force (and consequently a system of forces) can be replaced
in one and only one way by three forces acting in three assigned
straight lines, provided these lin.es be not concurrent or parallel.
Thus if the three lines form a triangle ABC, and if the given force
F meet BC in H, then F can be resolved into two components
acting in HA, BC, respectively. And the force in HA can
be resolved into two components acting in BC, CA, respectively.
A simple graphical construction is indicated in fig. 19, where
A P
R ~" !
B 'H R
FIG. 19.
the dotted lines are parallel. As an example, any system of
forces acting on the lamina in fig. 9 is balanced by three
determinate tensions (or thrusts) in the three links, provided
the directions of the latter are not concurrent.
If P, Q, R, be any three forces acting along BC, CA, AB, respectively,
the line of action of the resultant is determined by the consideration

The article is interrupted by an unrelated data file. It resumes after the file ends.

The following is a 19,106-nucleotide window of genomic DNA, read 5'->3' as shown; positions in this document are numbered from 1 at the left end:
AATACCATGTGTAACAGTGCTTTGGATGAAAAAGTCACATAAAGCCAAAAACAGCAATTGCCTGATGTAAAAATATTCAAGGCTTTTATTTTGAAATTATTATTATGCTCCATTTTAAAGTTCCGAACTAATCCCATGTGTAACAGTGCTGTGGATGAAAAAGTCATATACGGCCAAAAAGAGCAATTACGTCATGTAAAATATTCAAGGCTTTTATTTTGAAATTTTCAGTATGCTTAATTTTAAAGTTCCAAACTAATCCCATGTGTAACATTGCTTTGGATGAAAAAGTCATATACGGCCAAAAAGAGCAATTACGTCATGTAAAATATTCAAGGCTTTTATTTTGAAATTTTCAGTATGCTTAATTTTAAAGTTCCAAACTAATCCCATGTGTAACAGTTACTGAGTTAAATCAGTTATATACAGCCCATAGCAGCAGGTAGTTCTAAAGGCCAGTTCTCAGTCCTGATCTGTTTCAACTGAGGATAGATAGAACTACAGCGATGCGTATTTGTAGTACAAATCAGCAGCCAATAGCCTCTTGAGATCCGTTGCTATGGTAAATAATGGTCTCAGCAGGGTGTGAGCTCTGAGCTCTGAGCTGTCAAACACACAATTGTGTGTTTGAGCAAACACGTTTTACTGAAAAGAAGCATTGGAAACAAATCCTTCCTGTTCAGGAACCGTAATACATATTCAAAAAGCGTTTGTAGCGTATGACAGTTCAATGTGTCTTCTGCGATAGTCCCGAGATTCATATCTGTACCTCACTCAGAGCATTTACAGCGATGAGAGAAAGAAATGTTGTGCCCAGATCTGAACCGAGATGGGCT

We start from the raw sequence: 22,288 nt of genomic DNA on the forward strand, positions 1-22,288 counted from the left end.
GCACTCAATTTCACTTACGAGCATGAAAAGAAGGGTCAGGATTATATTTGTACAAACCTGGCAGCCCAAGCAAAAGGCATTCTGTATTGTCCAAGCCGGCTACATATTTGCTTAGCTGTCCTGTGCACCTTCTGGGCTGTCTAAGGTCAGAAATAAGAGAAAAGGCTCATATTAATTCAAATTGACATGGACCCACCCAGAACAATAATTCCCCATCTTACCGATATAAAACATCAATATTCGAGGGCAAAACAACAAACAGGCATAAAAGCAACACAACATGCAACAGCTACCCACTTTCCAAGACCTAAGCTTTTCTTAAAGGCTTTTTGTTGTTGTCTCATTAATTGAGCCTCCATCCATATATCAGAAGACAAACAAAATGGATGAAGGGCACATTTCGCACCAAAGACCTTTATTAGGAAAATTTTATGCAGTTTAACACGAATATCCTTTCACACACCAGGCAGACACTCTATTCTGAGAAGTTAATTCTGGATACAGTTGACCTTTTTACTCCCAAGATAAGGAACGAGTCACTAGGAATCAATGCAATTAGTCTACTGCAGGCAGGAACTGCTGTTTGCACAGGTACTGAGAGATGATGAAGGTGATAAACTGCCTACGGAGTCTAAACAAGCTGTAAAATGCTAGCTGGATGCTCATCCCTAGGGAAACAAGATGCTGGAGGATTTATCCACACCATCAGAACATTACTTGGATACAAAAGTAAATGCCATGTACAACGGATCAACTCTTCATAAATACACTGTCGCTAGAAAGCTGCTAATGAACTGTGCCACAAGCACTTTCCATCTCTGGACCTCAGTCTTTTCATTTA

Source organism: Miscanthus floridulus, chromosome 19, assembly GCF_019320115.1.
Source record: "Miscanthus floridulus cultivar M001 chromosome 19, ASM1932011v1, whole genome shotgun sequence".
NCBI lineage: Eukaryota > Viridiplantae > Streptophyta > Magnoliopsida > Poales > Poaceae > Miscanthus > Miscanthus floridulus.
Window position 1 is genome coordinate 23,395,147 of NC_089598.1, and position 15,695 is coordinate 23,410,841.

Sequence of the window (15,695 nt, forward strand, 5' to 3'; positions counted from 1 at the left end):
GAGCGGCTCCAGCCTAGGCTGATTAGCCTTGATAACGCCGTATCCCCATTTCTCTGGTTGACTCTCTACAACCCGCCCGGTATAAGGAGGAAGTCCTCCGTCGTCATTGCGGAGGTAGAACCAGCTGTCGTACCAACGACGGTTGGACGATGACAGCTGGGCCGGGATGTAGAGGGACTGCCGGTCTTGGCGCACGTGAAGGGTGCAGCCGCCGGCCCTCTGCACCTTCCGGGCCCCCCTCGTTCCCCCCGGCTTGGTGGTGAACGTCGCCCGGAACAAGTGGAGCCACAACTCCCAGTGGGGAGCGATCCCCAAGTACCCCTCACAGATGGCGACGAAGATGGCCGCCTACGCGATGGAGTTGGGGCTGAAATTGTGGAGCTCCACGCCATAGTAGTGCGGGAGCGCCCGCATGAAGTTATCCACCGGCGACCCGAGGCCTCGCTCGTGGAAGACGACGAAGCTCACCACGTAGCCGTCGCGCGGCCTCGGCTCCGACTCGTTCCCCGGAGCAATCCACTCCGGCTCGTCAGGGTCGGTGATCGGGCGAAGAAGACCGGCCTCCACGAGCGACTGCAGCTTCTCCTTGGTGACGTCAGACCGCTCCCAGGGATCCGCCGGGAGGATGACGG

that the sum of the moments about any point on it must
vanish. Hence in “tr1hnear" coordinates, with ABC as fundamental
triangle, its equation is Po.lQ/3+Ry=0. If P: Q: R=
a: b: c, where a, b, c are the lengths of the sides, this becomes the
“ line at infinity, ” and the forces reduce to a couple.
The sum of the moments of the two forces of a couple is the
same about any point in the plane. Thus in the figure the sum
of the moments about O is P . OAP OB or P AB, which is
independent of the position of 0
O. This sum is called the '
moment of the couple; it must
of course have the proper sign
attributed to it. It easily '
follows that any two couples
of the same moment are
P A
ii, P equivalent, and that any number of couples can be replaced by a single couple whose moment is the sum of their moments. Since a couple is for our purposes sufficiently represented by its moment, it has been proposed to substitute the name torque (or twisting effort), as free from the suggestion of any special pair of forces. A system of forces represented completely by the sides of a plane polygon taken in order is equivalent to a couple whose FIG. 20.